Indrajit, 5 years old, came rushing home after playing with his friends in the nearby park. His birthday gift, a remote controlled bike, was waiting for his touch to turn alive.

Seetha, having sensed his arrival, said, “Wash your hands and legs before cuddling on to the sofa!! “

Indrajit is very much used to this that he automatically did what she wanted him to. She never missed to remind him though she knew that was no longer needed.

She didn’t stop with that. She made sure he had had snacks before he could lay his hands on the gift.

In between the process, he narrated school stories, play-time tales, that day’s newly invented game and she bore a smiling face as she keenly listened to him. They both loved every evening time that they get to spend together.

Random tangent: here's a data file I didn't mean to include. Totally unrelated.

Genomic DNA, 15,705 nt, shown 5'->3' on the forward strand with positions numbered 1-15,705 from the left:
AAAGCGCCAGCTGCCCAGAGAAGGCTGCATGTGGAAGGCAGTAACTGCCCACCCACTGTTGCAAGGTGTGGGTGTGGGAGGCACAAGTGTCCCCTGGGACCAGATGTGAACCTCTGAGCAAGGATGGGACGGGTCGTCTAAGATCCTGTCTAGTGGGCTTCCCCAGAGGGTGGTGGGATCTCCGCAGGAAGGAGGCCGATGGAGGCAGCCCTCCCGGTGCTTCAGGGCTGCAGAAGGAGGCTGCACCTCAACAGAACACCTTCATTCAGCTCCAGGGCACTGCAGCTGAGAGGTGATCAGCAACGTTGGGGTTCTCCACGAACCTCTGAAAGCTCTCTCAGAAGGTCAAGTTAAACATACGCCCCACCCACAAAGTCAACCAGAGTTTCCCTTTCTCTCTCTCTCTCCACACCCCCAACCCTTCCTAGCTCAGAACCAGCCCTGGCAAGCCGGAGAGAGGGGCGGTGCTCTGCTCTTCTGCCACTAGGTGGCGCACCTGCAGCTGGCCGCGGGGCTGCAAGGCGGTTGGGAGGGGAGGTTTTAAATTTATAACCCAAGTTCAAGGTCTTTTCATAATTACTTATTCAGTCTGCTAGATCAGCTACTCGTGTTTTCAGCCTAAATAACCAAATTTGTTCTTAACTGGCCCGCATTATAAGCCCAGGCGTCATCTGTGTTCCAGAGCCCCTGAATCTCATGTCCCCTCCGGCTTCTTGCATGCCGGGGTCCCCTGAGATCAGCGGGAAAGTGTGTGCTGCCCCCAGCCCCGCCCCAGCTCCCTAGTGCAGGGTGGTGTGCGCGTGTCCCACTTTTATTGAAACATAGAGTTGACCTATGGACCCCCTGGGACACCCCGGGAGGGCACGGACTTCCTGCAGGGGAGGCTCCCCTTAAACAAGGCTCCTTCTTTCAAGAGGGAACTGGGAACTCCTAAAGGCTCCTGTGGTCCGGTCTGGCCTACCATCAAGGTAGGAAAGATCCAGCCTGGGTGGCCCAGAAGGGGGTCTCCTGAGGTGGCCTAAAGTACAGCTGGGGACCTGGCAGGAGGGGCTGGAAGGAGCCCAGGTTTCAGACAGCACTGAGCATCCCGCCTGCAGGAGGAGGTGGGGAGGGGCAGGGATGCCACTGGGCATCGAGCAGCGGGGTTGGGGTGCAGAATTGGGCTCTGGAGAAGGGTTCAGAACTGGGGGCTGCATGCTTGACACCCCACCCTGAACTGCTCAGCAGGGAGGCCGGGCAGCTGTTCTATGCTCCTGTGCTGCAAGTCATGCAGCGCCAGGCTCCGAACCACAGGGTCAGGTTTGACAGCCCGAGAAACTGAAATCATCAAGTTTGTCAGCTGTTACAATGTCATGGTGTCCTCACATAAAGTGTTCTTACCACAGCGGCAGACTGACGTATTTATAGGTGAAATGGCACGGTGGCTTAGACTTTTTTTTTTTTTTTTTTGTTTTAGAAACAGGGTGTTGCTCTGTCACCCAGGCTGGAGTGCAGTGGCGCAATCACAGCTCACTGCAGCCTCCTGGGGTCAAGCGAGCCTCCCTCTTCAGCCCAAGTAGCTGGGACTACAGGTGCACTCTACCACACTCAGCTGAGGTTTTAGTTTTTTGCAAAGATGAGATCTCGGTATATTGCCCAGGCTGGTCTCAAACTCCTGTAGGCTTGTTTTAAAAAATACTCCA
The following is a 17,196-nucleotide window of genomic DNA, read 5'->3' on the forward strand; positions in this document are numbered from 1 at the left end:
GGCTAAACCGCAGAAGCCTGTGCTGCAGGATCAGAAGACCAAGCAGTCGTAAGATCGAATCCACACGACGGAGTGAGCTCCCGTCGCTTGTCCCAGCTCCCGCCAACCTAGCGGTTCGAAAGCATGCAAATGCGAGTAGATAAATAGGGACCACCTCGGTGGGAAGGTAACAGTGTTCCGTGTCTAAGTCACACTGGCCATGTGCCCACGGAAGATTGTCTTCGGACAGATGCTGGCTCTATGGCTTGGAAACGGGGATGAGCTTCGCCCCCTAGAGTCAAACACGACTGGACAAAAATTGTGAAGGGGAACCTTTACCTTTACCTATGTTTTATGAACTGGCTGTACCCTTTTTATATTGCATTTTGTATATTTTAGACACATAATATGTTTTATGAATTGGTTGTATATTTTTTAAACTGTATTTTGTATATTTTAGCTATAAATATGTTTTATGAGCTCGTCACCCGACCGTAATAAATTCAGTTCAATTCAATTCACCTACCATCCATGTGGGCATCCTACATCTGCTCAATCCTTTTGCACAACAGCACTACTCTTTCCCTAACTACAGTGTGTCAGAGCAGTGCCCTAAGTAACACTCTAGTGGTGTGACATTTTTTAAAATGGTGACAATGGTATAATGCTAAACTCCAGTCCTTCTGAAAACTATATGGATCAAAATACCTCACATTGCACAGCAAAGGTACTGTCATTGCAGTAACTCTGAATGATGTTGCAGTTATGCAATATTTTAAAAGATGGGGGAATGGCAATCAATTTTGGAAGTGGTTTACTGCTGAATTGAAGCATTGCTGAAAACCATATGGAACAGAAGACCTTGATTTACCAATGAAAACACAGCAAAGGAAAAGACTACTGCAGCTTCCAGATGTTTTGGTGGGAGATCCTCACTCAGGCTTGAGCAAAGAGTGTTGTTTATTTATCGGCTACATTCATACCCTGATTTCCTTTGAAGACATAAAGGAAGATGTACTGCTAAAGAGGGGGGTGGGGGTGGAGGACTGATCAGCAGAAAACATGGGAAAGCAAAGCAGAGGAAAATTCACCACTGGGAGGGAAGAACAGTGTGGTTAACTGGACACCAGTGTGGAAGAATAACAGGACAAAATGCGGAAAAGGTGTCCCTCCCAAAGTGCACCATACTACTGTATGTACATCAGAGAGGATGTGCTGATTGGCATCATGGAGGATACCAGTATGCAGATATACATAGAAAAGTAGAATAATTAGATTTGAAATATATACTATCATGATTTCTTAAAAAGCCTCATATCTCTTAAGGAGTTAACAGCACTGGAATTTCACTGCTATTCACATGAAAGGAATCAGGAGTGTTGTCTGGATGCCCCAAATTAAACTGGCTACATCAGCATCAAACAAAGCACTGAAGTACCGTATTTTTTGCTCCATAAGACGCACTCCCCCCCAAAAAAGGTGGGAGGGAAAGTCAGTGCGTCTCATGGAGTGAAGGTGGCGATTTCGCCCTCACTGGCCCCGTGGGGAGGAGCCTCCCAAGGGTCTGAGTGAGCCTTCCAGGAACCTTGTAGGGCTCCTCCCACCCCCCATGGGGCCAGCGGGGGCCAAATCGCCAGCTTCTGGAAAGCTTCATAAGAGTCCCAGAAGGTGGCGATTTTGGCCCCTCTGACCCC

Now, time for refreshment is over. Ready to explore the bike!

He unpacked the gift, took the parts out not knowing what to do, how to operate, where to begin with, what to do with the thing that had so many buttons. Hoping Seetha would help, he looked at her.

“What to do? Why doesn’t this bike run? I want to play with it”

“Neither do I know, child! We will try all possible ways to make it run”

“Press all these buttons one by one. At least one should click”

He pressed one at a time, then random combos. Nothing worked.

Poor Indrajit lost interest and began to cry. Seetha convinced him and said, “Why don’t you go out and play with your friends for some more time? Meanwhile I will try to fix it”

To him, it seemed a good option to go out and play some real game. Looking at him moving out, she told herself that his parents must be informed of this once they returned from office.

His parents came back, had dinner and were about to go to sleep. Seetha took the issue to their notice. Dad examined the remote only to find that the batteries were missing.

Mom, “Dear, we should buy a new battery tomorrow and more importantly, we ought to teach Seetha how to use it and make the bike run!”

Dad, ”Ya, I will. Remind me later”.

Everyone, off to bed.